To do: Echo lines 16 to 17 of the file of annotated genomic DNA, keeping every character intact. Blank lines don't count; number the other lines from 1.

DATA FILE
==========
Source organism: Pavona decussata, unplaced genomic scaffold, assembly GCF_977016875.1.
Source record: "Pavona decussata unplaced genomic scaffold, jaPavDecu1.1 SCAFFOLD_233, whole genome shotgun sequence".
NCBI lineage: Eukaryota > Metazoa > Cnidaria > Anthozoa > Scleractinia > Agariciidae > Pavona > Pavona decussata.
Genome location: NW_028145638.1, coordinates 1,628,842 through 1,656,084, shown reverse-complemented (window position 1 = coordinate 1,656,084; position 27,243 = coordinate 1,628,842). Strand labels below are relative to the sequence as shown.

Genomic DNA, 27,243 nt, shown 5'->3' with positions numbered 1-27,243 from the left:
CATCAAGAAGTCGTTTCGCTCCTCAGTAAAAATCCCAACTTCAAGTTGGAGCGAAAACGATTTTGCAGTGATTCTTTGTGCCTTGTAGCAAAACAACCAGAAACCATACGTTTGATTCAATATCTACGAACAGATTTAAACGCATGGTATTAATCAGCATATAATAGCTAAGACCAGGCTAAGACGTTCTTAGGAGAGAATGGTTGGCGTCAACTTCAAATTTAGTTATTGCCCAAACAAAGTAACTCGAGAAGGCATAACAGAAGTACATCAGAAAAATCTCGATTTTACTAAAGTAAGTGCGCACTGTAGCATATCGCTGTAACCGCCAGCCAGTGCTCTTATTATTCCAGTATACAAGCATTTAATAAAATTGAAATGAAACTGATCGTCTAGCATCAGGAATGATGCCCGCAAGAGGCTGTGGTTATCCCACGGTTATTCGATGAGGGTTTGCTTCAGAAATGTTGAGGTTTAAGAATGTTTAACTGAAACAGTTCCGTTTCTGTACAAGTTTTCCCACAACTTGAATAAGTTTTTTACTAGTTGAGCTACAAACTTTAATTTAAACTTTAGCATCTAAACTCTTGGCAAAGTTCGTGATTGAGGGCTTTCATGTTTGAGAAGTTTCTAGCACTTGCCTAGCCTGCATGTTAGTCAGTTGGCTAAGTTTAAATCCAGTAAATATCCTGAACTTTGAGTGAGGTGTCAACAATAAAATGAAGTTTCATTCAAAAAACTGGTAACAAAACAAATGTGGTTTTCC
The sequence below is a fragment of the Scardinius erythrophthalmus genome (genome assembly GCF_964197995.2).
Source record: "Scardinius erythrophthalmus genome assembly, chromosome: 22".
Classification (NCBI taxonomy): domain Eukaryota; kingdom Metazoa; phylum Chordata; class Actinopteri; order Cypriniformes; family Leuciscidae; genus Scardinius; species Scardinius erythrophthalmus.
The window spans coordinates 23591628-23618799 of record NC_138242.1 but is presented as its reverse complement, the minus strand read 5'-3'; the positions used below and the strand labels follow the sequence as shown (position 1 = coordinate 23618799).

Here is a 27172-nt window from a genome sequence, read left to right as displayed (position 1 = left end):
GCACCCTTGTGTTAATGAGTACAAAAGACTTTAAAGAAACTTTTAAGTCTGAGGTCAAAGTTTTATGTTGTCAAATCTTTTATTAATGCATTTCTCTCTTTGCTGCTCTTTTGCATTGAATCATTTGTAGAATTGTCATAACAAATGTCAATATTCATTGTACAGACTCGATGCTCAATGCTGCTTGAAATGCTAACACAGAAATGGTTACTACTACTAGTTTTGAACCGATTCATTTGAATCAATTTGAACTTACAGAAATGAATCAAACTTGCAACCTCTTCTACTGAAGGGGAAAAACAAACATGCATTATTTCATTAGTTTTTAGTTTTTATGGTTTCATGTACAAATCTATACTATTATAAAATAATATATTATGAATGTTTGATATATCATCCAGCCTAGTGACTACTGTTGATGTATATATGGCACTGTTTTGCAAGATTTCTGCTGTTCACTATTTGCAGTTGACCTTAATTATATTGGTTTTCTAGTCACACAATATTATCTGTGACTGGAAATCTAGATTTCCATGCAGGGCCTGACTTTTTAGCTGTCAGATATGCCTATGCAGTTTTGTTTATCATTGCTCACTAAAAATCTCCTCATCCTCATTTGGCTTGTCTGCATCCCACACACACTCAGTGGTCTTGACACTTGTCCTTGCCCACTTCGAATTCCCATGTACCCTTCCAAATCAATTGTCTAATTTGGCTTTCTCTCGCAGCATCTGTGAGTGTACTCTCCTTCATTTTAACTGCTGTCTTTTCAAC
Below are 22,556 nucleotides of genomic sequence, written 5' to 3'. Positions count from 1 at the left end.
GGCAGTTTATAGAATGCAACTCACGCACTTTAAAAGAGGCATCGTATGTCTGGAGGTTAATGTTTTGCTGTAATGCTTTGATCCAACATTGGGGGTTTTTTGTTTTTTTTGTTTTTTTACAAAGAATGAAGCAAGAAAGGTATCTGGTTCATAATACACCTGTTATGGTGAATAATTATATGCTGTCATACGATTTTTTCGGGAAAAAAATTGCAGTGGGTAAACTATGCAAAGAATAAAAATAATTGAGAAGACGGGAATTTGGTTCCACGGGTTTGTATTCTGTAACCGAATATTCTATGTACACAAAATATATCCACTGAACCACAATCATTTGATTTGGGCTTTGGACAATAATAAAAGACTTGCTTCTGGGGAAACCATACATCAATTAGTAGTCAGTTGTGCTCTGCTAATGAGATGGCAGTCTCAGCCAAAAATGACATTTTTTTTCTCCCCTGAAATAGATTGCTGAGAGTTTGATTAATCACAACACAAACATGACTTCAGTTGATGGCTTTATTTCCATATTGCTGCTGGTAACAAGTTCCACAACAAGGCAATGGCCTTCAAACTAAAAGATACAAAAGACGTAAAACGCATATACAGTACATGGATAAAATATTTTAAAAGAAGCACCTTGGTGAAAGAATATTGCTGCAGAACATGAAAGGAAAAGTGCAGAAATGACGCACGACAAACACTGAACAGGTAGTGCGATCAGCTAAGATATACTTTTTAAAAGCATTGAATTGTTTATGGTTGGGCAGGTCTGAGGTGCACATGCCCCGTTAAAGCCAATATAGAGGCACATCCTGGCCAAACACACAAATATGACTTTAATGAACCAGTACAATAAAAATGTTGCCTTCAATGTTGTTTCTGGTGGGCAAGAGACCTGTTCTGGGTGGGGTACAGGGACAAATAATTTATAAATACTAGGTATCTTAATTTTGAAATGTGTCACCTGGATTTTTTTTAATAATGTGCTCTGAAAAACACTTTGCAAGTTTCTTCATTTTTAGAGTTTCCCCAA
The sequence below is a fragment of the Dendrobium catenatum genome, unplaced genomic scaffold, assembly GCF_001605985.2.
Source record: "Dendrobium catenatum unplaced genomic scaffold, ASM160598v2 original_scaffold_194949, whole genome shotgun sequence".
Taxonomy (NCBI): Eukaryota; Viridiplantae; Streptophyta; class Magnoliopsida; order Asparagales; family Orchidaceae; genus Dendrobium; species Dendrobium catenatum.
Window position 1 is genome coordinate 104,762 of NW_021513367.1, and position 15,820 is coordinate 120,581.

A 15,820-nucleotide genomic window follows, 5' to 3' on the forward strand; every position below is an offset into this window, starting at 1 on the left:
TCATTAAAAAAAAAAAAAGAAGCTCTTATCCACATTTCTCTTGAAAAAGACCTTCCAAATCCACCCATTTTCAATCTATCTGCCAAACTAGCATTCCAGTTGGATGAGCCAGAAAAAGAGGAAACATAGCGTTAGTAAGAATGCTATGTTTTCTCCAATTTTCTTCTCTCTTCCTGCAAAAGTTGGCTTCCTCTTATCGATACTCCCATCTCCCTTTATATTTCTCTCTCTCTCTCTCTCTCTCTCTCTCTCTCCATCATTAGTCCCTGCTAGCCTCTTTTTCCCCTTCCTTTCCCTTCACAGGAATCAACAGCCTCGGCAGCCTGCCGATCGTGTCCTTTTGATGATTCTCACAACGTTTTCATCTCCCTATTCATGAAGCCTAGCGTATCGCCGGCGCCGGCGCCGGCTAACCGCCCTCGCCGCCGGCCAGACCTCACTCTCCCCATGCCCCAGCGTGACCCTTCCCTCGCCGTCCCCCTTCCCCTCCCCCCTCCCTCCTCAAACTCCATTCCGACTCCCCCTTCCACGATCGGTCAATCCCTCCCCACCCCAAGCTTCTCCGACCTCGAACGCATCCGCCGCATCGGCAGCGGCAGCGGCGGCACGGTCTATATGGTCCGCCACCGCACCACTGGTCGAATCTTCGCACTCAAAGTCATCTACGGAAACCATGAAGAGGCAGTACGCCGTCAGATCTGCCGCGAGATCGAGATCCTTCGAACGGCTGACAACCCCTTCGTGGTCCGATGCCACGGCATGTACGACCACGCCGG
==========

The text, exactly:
Source record: "Dendrobium catenatum unplaced genomic scaffold, ASM160598v2 original_scaffold_194949, whole genome shotgun sequence".
Taxonomy (NCBI): Eukaryota; Viridiplantae; Streptophyta; class Magnoliopsida; order Asparagales; family Orchidaceae; genus Dendrobium; species Dendrobium catenatum.